Last week BT Sport announced its lineup for the forthcoming Ashes series, the first it will broadcast. Michael Vaughan and Ricky Ponting, who were both involved in the station’s first toe-dip in the cricketing pool a year ago, are back, along with Graeme Swann, Geoffrey Boycott, Damien Fleming, Michael Slater and Adam Gilchrist. But while the network is still fairly new to this particular game the team behind the team are no ingenues; the coverage will be produced by Sunset + Vine, which has been working on cricket since taking charge of Channel 4’s first Test broadcasts in 1999 and is currently the International Cricket Council’s official production partner.
A few weeks before they all head off to Australia the Spin got to sit down for a chat with Matt Smith, who will anchor the coverage, and the commentator Alison Mitchell. Mitchell’s cricketing chops are well established, while Smith is more of an all-rounder, most commonly associated with football although he helmed ITV’s coverage of the Indian Premier League with aplomb.
“I played a bit as a kid, always loved it, always enjoyed working on it when I got the chance,” he says. “I worked back in my BBC times on county cricket a little bit, obviously worked on the IPL for a number of years, so I always had the odd opportunity to work on it, and always loved it. This will obviously be a much bigger stage than I’ve had to work on cricketing-wise, but that’s great, you relish that. I think as a broadcaster you want new challenges, you want to be on your toes, because I think that’s generally when you produce your better work. You don’t want to do the same thing over and over again. You’re better when you’re pushed to find new ways to deliver your skills.”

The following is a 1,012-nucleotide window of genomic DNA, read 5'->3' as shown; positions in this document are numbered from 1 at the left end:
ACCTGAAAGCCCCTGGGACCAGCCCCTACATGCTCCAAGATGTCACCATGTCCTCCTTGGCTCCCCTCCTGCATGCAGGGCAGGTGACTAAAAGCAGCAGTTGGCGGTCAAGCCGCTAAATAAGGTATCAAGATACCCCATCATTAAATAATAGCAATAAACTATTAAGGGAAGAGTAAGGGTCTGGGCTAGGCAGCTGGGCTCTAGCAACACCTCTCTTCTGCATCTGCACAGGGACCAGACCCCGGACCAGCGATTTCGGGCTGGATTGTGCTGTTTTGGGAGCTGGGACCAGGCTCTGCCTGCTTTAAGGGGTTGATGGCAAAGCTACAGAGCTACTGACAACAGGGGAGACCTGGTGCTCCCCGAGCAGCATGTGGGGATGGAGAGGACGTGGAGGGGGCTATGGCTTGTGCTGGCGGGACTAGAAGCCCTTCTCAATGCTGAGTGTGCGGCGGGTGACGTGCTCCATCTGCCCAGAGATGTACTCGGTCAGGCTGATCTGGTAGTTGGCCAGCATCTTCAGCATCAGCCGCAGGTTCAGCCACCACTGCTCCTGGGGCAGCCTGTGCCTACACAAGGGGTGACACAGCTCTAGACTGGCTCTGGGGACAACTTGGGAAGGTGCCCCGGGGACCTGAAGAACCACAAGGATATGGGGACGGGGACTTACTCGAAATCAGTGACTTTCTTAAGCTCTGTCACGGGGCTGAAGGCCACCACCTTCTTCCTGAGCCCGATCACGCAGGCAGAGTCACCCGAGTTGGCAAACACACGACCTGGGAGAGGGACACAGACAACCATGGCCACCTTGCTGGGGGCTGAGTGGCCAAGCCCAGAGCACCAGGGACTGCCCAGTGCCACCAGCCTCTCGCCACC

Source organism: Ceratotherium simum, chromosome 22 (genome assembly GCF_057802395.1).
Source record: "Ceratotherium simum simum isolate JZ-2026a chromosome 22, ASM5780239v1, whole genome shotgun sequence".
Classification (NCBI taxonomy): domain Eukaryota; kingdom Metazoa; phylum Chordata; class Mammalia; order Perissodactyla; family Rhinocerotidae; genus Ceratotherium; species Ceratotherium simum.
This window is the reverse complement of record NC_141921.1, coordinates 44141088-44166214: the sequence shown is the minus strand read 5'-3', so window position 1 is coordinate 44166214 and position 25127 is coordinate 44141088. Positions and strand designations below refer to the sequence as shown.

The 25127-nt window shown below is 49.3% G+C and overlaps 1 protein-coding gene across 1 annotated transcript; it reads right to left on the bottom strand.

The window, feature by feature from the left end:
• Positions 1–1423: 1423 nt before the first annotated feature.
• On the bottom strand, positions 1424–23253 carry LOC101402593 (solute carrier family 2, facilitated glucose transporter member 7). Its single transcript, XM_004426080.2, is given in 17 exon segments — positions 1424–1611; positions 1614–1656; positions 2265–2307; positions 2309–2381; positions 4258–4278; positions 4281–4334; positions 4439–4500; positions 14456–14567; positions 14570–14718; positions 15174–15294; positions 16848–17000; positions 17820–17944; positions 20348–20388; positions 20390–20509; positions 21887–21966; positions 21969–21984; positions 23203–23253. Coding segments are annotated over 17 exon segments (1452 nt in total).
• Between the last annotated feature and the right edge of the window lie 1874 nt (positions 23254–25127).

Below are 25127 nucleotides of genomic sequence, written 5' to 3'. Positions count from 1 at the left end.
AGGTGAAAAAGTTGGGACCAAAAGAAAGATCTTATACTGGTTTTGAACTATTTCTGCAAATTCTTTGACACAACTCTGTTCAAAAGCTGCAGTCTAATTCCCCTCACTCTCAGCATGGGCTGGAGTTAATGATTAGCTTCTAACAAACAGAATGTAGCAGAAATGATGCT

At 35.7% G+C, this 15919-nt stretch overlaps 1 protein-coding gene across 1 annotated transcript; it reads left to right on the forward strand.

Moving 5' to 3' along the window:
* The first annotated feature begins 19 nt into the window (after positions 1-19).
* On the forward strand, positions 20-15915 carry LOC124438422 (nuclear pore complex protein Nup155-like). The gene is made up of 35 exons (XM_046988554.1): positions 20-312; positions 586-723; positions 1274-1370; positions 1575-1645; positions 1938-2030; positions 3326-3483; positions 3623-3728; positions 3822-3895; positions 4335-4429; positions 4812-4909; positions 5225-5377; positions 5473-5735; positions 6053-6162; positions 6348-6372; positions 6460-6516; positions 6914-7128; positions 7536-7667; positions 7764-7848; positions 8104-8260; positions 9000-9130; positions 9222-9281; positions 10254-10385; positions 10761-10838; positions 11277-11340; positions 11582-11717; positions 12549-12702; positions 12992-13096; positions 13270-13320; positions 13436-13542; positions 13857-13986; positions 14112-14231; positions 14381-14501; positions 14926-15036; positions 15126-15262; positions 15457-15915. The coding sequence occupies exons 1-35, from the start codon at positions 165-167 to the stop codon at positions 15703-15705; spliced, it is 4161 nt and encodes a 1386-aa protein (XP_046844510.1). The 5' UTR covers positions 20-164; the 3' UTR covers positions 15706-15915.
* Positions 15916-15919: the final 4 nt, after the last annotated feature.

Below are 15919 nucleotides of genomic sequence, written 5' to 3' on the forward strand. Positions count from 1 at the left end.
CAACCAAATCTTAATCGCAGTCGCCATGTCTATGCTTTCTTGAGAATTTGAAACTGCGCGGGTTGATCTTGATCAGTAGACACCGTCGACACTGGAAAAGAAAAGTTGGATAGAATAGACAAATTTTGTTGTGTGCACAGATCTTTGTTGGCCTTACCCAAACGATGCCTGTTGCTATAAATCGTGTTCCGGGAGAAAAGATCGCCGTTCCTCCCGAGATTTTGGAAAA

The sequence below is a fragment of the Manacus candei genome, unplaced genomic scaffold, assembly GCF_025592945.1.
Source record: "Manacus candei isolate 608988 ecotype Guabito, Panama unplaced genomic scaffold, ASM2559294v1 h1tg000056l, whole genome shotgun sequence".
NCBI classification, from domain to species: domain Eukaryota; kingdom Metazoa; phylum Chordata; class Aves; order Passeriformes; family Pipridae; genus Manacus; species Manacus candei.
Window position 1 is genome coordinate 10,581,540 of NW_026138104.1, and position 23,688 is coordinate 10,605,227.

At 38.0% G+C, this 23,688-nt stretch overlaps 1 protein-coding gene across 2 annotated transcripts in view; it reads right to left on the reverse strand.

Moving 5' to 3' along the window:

Mitchell’s mother comes from Adelaide, and as a child she supported Australia through the Ashes while her father and brother cheered for England. “I grew up pretty much with Ashes battle lines drawn in the living room, and before I was old enough to know any better I sort of sided with my mum, because you do, don’t you, as the daughter?” she says. “We always had great Ashes banter. Even now my Dad and my uncle in Adelaide exchange a replica Ashes urn between the two of them, depending on which country owns the Ashes. So my Dad has the urn on their mantelpiece in the living room at the moment. My parents are actually travelling out to Australia for a couple of the Test matches, so he will have to pack up the urn in bubble wrap, put it in the suitcase, get it through customs, and depending on the outcome there will be a ceremonial handing-over of the urn, probably in my uncle’s golf club or something.”
Mitchell comes to BT via Test Match Special, to which she has contributed for the last decade, and even before getting her first job was so fixated on cricket broadcasting that her university dissertation was titled The Impact of Television on the Cultural Geography of English Cricket 1995-2000. She will continue to do radio commentary during the Ashes, having been signed up by ABC. “It’s really great for me that I’m still able to do that,” Mitchell says, “because I think probably BT Sport recognise that radio, and my background in that, is an important part of why I’ve got the experience that enables me to be part of their team.”